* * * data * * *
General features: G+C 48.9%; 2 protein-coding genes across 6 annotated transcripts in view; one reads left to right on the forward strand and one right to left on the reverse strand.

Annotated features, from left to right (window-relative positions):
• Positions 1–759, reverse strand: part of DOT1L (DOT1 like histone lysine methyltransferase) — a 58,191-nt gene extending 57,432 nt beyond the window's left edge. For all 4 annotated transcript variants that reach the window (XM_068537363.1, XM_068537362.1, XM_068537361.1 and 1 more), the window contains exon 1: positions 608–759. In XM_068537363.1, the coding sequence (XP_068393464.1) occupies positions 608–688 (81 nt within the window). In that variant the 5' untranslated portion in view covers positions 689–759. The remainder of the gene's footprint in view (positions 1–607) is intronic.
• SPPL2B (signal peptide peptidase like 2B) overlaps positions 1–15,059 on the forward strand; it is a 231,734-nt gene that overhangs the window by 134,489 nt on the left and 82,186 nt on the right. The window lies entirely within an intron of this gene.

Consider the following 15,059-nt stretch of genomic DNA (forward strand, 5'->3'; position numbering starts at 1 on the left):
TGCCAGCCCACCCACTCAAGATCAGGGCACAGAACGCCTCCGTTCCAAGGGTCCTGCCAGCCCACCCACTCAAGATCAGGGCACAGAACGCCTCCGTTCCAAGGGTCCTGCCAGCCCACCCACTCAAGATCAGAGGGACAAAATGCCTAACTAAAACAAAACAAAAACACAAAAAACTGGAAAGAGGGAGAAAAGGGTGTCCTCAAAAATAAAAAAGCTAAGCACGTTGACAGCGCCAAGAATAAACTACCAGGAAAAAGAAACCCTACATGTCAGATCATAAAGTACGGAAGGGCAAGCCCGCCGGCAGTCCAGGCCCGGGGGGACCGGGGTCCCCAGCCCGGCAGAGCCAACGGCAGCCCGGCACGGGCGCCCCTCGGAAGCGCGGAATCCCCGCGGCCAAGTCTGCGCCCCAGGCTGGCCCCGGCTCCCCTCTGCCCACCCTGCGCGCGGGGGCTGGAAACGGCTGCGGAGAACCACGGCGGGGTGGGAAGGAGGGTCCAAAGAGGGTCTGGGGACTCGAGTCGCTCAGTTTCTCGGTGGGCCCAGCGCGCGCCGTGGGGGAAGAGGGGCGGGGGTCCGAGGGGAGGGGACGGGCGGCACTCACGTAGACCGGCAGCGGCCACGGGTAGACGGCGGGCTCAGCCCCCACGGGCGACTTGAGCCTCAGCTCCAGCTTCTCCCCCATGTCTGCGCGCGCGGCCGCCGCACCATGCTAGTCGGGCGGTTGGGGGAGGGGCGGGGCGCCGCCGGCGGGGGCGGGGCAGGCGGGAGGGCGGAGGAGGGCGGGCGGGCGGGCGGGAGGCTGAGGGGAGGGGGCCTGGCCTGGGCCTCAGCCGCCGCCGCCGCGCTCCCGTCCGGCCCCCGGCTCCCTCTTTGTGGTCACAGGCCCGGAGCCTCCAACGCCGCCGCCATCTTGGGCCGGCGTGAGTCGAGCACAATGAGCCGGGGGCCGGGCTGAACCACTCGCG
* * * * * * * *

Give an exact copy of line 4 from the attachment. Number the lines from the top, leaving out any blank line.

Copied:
• SPPL2B (signal peptide peptidase like 2B) overlaps positions 1–15,059 on the forward strand; it is a 231,734-nt gene that overhangs the window by 134,489 nt on the left and 82,186 nt on the right. The window lies entirely within an intron of this gene.